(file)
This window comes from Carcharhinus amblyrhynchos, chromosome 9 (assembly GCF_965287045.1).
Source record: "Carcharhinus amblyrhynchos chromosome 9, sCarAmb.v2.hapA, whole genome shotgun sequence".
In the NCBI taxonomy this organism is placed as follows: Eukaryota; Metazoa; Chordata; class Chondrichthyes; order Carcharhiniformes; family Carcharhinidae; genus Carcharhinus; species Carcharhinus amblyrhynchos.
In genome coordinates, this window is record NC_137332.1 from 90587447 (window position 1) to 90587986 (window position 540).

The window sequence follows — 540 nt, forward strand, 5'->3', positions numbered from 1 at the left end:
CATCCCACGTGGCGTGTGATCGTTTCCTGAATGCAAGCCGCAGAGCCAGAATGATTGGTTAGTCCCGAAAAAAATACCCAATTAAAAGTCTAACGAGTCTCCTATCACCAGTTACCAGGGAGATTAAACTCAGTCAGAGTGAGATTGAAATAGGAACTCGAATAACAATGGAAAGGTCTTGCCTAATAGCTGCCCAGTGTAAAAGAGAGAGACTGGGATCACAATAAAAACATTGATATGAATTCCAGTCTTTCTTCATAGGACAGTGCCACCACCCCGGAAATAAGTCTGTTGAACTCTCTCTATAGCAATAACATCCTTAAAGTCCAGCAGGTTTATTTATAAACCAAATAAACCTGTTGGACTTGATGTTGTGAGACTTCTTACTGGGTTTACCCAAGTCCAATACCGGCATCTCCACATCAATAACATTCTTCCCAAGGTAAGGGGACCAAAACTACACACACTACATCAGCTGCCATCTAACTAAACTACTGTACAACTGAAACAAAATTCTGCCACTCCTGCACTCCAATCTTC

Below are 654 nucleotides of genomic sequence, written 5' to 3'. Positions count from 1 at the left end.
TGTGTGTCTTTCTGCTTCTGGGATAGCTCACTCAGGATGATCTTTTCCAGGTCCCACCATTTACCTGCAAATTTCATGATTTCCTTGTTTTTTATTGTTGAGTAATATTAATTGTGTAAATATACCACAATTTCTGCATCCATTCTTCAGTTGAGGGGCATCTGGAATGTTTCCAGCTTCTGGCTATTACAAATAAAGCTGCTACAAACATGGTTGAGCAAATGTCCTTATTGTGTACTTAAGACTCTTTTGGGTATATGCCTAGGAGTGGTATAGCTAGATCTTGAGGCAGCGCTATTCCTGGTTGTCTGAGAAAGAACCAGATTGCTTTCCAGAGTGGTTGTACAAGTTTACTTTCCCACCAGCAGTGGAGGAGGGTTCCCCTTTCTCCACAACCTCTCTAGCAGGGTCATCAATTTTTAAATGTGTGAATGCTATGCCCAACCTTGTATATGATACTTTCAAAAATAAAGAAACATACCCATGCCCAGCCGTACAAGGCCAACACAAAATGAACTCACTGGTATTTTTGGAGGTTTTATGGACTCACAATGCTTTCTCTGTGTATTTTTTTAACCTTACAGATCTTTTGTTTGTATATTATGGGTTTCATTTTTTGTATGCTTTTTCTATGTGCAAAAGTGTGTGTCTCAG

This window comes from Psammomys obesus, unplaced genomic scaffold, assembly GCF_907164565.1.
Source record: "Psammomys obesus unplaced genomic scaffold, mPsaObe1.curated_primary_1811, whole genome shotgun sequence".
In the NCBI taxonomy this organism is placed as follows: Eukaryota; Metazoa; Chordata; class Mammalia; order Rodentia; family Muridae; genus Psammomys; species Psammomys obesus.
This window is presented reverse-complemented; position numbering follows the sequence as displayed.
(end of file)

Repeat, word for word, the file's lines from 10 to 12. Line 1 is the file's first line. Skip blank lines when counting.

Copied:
Source record: "Psammomys obesus unplaced genomic scaffold, mPsaObe1.curated_primary_1811, whole genome shotgun sequence".
In the NCBI taxonomy this organism is placed as follows: Eukaryota; Metazoa; Chordata; class Mammalia; order Rodentia; family Muridae; genus Psammomys; species Psammomys obesus.
This window is presented reverse-complemented; position numbering follows the sequence as displayed.